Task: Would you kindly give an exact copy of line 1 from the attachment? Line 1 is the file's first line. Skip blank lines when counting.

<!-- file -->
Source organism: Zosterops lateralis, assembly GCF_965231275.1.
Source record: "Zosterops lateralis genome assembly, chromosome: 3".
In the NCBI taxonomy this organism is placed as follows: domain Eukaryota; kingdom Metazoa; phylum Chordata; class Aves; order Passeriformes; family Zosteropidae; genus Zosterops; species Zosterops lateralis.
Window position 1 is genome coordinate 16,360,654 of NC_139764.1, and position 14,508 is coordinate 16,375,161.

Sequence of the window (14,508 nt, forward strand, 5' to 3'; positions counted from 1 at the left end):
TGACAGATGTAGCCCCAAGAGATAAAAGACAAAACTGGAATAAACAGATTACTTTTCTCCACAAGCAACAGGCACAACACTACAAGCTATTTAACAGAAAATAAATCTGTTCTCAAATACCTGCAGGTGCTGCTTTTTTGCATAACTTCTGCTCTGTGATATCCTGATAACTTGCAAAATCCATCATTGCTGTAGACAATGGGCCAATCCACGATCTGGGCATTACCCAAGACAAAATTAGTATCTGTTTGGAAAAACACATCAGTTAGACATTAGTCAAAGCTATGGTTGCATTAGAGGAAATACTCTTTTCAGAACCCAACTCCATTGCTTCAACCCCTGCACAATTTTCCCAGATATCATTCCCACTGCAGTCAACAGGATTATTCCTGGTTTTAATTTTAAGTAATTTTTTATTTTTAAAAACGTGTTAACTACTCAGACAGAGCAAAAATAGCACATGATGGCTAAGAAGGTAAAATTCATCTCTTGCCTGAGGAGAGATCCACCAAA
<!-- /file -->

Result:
Source organism: Zosterops lateralis, assembly GCF_965231275.1.